The Bitterness of Revenge

Topics: Great Expectations, Charles Dickens, Abel Magwitch Pages: 4 (1619 words) Published: February 18, 2012
Linsluv Lovely
OPPAPERS.COM
February 18, 2012
Paper #1
The Bitterness of Revenge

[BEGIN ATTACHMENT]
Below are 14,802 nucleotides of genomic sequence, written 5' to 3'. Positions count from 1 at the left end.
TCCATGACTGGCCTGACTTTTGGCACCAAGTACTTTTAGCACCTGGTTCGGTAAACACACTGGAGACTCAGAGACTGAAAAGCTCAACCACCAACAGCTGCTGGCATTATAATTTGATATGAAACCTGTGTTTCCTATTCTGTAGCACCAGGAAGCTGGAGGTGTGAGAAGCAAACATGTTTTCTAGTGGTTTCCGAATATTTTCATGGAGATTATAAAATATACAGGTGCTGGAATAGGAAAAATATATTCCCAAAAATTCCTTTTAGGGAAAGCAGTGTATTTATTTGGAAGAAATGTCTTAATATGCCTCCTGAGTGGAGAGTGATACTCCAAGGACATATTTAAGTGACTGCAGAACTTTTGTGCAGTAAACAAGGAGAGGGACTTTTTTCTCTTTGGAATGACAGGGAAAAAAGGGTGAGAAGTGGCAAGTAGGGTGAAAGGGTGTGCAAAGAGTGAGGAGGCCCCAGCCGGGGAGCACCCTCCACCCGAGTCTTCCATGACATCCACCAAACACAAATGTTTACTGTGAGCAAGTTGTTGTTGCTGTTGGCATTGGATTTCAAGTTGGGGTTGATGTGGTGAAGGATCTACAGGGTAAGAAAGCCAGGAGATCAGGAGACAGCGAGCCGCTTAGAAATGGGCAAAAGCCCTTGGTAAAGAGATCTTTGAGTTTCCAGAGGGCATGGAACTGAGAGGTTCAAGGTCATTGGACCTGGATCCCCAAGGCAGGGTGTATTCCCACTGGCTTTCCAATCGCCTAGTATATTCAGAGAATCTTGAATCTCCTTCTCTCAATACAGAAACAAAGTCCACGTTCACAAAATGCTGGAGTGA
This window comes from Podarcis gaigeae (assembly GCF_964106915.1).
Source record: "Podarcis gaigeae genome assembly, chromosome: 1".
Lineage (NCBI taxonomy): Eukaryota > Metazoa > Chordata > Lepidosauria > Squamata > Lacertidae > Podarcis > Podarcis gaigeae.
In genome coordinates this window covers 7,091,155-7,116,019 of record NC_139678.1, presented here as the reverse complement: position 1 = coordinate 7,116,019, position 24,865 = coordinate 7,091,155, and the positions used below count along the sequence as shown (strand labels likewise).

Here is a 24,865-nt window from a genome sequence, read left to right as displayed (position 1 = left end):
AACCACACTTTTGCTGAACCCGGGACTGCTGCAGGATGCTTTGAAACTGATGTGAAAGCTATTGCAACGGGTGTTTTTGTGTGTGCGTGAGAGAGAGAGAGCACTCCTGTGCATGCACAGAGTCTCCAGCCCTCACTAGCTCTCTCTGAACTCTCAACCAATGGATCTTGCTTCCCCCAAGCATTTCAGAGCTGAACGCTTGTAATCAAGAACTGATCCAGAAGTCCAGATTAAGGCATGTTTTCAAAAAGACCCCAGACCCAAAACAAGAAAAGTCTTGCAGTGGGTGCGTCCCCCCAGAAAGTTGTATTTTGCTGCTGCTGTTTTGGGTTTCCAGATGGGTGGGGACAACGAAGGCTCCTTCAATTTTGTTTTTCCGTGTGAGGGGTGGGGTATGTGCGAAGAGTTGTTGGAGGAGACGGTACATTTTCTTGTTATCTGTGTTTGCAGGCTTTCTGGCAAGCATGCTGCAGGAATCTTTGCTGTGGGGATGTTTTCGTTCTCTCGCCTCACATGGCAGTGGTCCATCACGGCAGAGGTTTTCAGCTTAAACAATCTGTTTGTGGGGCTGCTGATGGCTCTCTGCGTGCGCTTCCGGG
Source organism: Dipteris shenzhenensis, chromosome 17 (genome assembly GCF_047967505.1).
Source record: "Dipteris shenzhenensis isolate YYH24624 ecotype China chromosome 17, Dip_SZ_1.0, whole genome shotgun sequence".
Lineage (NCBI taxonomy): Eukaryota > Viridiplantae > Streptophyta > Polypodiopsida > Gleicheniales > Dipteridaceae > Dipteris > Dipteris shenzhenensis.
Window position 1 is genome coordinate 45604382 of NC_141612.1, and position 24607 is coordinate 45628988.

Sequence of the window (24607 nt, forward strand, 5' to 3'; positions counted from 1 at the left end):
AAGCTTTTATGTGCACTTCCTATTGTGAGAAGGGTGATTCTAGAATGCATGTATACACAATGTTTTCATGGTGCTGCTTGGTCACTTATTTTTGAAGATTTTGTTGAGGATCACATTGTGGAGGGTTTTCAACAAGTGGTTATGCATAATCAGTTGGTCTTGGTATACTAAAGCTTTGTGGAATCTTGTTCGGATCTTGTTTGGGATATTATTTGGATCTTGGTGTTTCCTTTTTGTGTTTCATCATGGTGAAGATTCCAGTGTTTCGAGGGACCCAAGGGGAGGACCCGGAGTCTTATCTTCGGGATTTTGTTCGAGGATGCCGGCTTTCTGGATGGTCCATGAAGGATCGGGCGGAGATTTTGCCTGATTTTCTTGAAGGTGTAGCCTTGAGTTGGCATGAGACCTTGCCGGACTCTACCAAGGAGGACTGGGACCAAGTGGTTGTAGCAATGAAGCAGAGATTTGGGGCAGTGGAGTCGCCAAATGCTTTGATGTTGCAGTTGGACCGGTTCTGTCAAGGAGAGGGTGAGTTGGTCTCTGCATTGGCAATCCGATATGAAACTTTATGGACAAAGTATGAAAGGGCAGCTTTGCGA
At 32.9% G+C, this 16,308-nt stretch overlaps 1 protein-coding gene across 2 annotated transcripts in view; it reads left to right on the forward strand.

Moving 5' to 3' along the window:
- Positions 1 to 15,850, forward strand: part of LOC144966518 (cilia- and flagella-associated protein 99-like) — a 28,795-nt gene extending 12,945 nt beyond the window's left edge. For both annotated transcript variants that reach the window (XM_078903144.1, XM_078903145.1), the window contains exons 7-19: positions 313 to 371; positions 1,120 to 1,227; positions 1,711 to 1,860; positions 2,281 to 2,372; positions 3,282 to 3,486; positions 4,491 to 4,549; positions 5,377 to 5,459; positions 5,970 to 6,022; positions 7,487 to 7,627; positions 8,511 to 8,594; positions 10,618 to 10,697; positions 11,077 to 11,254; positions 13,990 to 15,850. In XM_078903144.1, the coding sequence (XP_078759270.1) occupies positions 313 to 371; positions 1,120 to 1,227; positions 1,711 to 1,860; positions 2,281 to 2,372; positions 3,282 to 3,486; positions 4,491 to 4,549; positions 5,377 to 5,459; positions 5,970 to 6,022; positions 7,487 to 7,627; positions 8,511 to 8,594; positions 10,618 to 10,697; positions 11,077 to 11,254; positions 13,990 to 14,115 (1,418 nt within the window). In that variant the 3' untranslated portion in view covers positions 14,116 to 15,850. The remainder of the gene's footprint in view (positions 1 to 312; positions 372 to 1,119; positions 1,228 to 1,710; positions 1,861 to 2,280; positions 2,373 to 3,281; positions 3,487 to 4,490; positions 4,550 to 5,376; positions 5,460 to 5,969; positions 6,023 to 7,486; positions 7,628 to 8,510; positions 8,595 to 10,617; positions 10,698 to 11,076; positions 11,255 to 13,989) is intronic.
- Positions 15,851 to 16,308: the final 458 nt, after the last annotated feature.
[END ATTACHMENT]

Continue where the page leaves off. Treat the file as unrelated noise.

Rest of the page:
Revenge grows and festers off of resentment and rage. Revenge is an illness that is very contagious. Revenge can take over a person’s life and end in heartbreak and misery. Revenge hurts people as well as their love ones. Revenge will always end in unhappiness unless one learns that revenge is nothing more than a dead end. Revenge does not solve any answers and will not make any person any happier than before. This theme of revenge is shown numerous times in the story Great Expectations written by Charles Dickens. In the novel, many bitter souls seek revenge as the answer to their problems. Characters commit crimes, hurt other because of selfish desires, and even end up hurting people they love. Dickens shows through numerous characters that when a person seeks revenge, it concludes in tragedy. In the novel Great Expectation, Dickens demonstrates thorough the characters in the book that revenge is not the resolution. One character’s bitterness that turned him to seek revenge on two specific people is Dolge Orlick. Orlick first seeks revenge on Mrs. Joe Gargery. Mrs. Joe is a very evil woman who treats her husband, younger brother, and Orlick very nasty. Mrs. Joe makes it hard on Orlick to work in the forge for Joe. Even when Joe gives Orlick a break, Mrs. Joe acts very cruel toward him. Mrs. Joe exclaims, “And I couldn’t be a match for the rogues, without being a match for you, who are the blackest looking and the worst rogue between this and France. Now!” (Dickens 121). These hateful words makes Orlick resent Mrs. Joe even more to the point where he plots a scheme to attack her. Since Mrs. Joe is very evil to Orlick, already a bitter man, he seeks revenge against her. Orlick clarifies, “I come upon her from behind as I come upon you to-night. I giv’ it her! I left her for dead, and if there had been a limekiln as night her as there is now nigh you, she...
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